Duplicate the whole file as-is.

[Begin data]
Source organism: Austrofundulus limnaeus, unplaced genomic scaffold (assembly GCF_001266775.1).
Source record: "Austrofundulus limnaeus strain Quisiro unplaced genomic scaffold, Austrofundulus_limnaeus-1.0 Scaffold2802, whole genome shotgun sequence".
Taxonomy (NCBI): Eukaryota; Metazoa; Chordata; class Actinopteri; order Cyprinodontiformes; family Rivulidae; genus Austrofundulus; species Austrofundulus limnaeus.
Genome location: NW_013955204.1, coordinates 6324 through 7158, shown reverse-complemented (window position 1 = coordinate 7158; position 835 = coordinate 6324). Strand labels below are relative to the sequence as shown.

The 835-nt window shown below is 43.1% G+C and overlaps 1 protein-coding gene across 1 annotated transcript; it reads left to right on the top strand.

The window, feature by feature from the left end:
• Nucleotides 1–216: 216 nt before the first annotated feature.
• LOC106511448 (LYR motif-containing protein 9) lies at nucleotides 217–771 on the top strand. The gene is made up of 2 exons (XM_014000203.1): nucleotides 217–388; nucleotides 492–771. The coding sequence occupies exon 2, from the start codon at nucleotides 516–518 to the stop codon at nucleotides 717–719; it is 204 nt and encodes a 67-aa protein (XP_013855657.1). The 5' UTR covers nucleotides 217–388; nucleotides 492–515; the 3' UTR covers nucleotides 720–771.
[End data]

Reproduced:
Source organism: Austrofundulus limnaeus, unplaced genomic scaffold (assembly GCF_001266775.1).
Source record: "Austrofundulus limnaeus strain Quisiro unplaced genomic scaffold, Austrofundulus_limnaeus-1.0 Scaffold2802, whole genome shotgun sequence".
Taxonomy (NCBI): Eukaryota; Metazoa; Chordata; class Actinopteri; order Cyprinodontiformes; family Rivulidae; genus Austrofundulus; species Austrofundulus limnaeus.
Genome location: NW_013955204.1, coordinates 6324 through 7158, shown reverse-complemented (window position 1 = coordinate 7158; position 835 = coordinate 6324). Strand labels below are relative to the sequence as shown.

The 835-nt window shown below is 43.1% G+C and overlaps 1 protein-coding gene across 1 annotated transcript; it reads left to right on the top strand.

The window, feature by feature from the left end:
• Nucleotides 1–216: 216 nt before the first annotated feature.
• LOC106511448 (LYR motif-containing protein 9) lies at nucleotides 217–771 on the top strand. The gene is made up of 2 exons (XM_014000203.1): nucleotides 217–388; nucleotides 492–771. The coding sequence occupies exon 2, from the start codon at nucleotides 516–518 to the stop codon at nucleotides 717–719; it is 204 nt and encodes a 67-aa protein (XP_013855657.1). The 5' UTR covers nucleotides 217–388; nucleotides 492–515; the 3' UTR covers nucleotides 720–771.